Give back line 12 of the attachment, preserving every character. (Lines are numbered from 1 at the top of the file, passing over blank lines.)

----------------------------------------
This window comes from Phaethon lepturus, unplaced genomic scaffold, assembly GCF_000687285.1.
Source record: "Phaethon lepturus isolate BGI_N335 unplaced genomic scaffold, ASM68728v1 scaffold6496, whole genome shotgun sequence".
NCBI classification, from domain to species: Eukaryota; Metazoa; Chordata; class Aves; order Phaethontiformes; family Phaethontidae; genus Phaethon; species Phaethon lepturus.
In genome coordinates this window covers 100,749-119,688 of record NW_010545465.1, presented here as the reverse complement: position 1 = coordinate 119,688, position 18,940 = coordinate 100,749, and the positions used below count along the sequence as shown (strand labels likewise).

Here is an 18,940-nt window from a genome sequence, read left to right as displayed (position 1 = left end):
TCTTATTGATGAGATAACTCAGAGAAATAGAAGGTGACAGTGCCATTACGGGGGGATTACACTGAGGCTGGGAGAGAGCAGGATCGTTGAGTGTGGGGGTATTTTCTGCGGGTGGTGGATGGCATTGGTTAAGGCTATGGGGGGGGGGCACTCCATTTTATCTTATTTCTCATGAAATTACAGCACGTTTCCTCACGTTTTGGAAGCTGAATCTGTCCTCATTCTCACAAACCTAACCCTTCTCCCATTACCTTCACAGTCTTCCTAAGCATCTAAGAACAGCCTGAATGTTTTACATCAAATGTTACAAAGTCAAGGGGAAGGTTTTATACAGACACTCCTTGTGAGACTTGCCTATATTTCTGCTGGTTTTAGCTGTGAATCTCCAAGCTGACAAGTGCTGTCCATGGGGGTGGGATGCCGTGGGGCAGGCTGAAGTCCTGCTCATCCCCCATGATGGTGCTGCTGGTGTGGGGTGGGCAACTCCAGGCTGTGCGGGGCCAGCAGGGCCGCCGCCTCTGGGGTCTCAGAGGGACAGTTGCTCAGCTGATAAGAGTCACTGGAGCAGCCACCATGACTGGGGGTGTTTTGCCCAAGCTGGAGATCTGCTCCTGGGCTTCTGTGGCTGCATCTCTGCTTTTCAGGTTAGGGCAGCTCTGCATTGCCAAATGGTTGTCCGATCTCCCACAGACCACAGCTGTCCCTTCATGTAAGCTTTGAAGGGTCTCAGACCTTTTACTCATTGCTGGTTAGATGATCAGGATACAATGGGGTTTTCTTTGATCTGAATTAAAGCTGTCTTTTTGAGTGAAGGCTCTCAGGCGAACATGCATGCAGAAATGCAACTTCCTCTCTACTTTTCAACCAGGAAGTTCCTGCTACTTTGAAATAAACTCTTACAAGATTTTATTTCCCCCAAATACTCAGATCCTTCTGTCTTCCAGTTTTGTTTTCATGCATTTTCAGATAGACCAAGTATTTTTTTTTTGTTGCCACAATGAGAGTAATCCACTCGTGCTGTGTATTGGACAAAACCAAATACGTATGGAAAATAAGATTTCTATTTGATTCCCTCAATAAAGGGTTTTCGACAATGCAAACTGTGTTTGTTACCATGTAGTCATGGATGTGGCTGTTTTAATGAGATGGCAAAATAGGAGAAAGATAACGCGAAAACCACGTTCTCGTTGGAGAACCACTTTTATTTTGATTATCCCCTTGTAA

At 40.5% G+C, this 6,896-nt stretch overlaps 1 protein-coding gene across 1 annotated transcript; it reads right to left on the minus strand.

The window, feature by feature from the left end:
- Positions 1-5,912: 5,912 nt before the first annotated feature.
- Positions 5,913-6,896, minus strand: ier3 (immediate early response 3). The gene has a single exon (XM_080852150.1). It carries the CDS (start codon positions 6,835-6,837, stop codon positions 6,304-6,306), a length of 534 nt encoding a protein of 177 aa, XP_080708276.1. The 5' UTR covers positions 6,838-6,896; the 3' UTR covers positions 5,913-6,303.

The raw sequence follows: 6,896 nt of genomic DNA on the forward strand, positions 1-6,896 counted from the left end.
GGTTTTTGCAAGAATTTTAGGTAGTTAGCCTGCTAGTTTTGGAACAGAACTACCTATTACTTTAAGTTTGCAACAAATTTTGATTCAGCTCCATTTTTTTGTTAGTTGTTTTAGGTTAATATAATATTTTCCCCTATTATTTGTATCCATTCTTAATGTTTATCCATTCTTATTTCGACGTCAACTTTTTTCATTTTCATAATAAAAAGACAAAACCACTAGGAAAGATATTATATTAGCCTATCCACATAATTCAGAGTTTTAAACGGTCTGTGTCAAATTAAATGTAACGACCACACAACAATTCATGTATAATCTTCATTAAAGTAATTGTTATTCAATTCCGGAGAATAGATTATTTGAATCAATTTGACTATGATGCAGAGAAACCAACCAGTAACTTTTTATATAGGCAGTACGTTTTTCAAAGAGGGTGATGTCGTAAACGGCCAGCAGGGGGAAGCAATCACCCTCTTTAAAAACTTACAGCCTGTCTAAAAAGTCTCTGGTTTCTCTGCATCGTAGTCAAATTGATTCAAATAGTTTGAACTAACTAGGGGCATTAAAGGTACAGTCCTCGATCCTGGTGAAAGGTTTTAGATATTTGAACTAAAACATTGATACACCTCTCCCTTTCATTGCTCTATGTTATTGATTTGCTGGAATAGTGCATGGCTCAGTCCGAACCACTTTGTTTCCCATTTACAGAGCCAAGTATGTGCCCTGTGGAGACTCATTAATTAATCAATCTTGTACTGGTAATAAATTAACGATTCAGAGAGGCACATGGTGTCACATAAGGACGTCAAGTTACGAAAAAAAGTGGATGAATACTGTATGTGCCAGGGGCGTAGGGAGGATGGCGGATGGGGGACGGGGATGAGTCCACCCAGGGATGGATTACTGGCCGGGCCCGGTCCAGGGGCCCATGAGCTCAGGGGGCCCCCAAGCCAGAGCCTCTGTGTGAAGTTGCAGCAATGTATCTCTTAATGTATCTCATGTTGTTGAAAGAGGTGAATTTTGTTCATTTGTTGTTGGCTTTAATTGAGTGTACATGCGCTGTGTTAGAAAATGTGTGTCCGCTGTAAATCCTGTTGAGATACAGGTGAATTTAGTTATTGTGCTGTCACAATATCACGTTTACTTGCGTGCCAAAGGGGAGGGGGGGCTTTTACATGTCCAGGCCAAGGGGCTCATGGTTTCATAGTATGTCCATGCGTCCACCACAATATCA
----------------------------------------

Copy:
GGTTTTTGCAAGAATTTTAGGTAGTTAGCCTGCTAGTTTTGGAACAGAACTACCTATTACTTTAAGTTTGCAACAAATTTTGATTCAGCTCCATTTTTTTGTTAGTTGTTTTAGGTTAATATAATATTTTCCCCTATTATTTGTATCCATTCTTAATGTTTATCCATTCTTATTTCGACGTCAACTTTTTTCATTTTCATAATAAAAAGACAAAACCACTAGGAAAGATATTATATTAGCCTATCCACATAATTCAGAGTTTTAAACGGTCTGTGTCAAATTAAATGTAACGACCACACAACAATTCATGTATAATCTTCATTAAAGTAATTGTTATTCAATTCCGGAGAATAGATTATTTGAATCAATTTGACTATGATGCAGAGAAACCAACCAGTAACTTTTTATATAGGCAGTACGTTTTTCAAAGAGGGTGATGTCGTAAACGGCCAGCAGGGGGAAGCAATCACCCTCTTTAAAAACTTACAGCCTGTCTAAAAAGTCTCTGGTTTCTCTGCATCGTAGTCAAATTGATTCAAATAGTTTGAACTAACTAGGGGCATTAAAGGTACAGTCCTCGATCCTGGTGAAAGGTTTTAGATATTTGAACTAAAACATTGATACACCTCTCCCTTTCATTGCTCTATGTTATTGATTTGCTGGAATAGTGCATGGCTCAGTCCGAACCACTTTGTTTCCCATTTACAGAGCCAAGTATGTGCCCTGTGGAGACTCATTAATTAATCAATCTTGTACTGGTAATAAATTAACGATTCAGAGAGGCACATGGTGTCACATAAGGACGTCAAGTTACGAAAAAAAGTGGATGAATACTGTATGTGCCAGGGGCGTAGGGAGGATGGCGGATGGGGGACGGGGATGAGTCCACCCAGGGATGGATTACTGGCCGGGCCCGGTCCAGGGGCCCATGAGCTCAGGGGGCCCCCAAGCCAGAGCCTCTGTGTGAAGTTGCAGCAATGTATCTCTTAATGTATCTCATGTTGTTGAAAGAGGTGAATTTTGTTCATTTGTTGTTGGCTTTAATTGAGTGTACATGCGCTGTGTTAGAAAATGTGTGTCCGCTGTAAATCCTGTTGAGATACAGGTGAATTTAGTTATTGTGCTGTCACAATATCACGTTTACTTGCGTGCCAAAGGGGAGGGGGGGCTTTTACATGTCCAGGCCAAGGGGCTCATGGTTTCATAGTATGTCCATGCGTCCACCACAATATCA